Saturday, November 7, 2015

What's New is Old Again: Converting a Disappointing Online Purchase into a Retro 1940s Tie Top




Previously I've remodeled a hideous "granny nightie" into a Victorian/ Edwardian combinations undergarment with great success. So when I attempted to wear this modern dress for the second time and realised it was still everything I had originally thought - it was too big in general (and thus made me look like I had no waist) and definitely much too big in the chest area and with a lot of overhang in the back. I decided rather than throwing it away or giving it to charity (it had been a year since I purchased it so I couldn't return it), why not remodel it into a cute tie top?

I love 1940s beachwear, and in particular, I love 1940s style tie tops. It seems that I'm not the only one though. Although I couldn't find any pictures of women wearing these in the 40s, there were certainly a lot of sewing patterns produced with this top design, for both beach and lounge wear.






I actually own a vintage pajama tie top from the 40s that I purchased from Viva Vintage (these are their photos but I do own this I swear!), which I adore but probably won't wear that much as I'd like to keep it in good condition.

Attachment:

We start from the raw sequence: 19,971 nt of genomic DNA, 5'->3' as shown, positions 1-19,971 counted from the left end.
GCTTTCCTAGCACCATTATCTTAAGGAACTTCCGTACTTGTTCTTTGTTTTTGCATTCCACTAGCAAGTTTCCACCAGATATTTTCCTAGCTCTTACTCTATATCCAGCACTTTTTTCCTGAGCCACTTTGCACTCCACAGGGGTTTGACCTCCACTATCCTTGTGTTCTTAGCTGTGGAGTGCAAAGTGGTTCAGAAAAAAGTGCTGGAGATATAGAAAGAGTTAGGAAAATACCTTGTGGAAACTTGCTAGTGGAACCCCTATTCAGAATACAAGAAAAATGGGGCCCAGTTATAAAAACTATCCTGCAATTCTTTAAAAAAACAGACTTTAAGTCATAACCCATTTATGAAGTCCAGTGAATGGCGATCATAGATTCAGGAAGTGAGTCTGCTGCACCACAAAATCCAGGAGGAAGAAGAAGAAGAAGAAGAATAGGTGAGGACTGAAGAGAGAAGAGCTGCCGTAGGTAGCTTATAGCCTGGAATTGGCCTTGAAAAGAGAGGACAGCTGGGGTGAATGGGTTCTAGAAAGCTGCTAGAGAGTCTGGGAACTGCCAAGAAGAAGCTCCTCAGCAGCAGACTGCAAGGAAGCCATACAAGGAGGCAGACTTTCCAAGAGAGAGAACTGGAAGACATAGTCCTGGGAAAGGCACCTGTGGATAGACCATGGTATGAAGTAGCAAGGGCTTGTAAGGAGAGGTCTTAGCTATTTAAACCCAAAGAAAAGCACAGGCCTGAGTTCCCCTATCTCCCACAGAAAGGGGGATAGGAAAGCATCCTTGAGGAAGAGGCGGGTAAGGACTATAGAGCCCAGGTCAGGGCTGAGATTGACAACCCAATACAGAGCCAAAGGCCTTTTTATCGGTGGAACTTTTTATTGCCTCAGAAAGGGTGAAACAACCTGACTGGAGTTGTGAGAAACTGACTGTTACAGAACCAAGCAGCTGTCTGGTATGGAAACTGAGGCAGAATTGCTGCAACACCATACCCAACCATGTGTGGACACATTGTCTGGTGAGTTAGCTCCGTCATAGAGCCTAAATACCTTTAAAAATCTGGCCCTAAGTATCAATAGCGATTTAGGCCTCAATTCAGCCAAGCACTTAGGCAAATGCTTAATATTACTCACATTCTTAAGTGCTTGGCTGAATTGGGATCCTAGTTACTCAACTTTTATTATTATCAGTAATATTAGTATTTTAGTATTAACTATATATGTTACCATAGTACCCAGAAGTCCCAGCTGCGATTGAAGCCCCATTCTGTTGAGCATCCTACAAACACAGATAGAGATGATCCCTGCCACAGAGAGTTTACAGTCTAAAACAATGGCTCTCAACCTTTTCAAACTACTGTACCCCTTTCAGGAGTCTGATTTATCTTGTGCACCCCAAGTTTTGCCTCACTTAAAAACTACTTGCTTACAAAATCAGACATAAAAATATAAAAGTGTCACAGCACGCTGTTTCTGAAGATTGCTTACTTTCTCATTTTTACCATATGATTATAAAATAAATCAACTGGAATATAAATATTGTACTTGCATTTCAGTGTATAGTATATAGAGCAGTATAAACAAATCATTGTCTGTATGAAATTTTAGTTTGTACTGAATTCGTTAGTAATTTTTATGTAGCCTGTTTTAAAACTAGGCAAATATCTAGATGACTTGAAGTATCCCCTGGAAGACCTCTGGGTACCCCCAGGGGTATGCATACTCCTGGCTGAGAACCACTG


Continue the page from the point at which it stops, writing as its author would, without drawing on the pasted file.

There are modern reproduction styles that you can buy such as this one from Trashy Diva:

via Trashy Diva


And modern reproduction patterns such as this 'Sunkissed Sweethearts Sarong Separates' from Wearing History:

via Wearing History

I actually own a 1940s pajama pattern that features a tie top, with a slightly different styled neckline to the ones I've posted above, and I will be making this at some point (I have a feeling that by the end of this summer I will own A LOT of tie tops!):


But I thought that this would be a good experiment and a great way to remodel a piece of clothing that I was only going to give away otherwise.



So this is the dress I purchased from the online store ASOS, which accounts for why it fit so badly. Don't get me wrong I like ASOS and they have some great stuff, and this dress was well made, but it was just never going to look good on me. These are the perils of online shopping where you can't try things on!

The front was a lot more gape-y on me

I mean look at that overhang in the back! Maybe on a tiny model it looks fine, but on me - nope!

The waistband was made from a piece of elastic that had been sewn into the seam that separated the top and bottom of the dress. So all I did was cut the top of the dress from the bottom (I've kept the material from the skirt of the dress to use in future sewing projects).

This is what I was left with



Then I cut maybe 1/2" up from the elastic and that allowed me to spread open the fronts of the wrap bodice. Then all I did was hem the bottom, and, voila! Done!




I'm looking forward to wearing this to the beach soon! 

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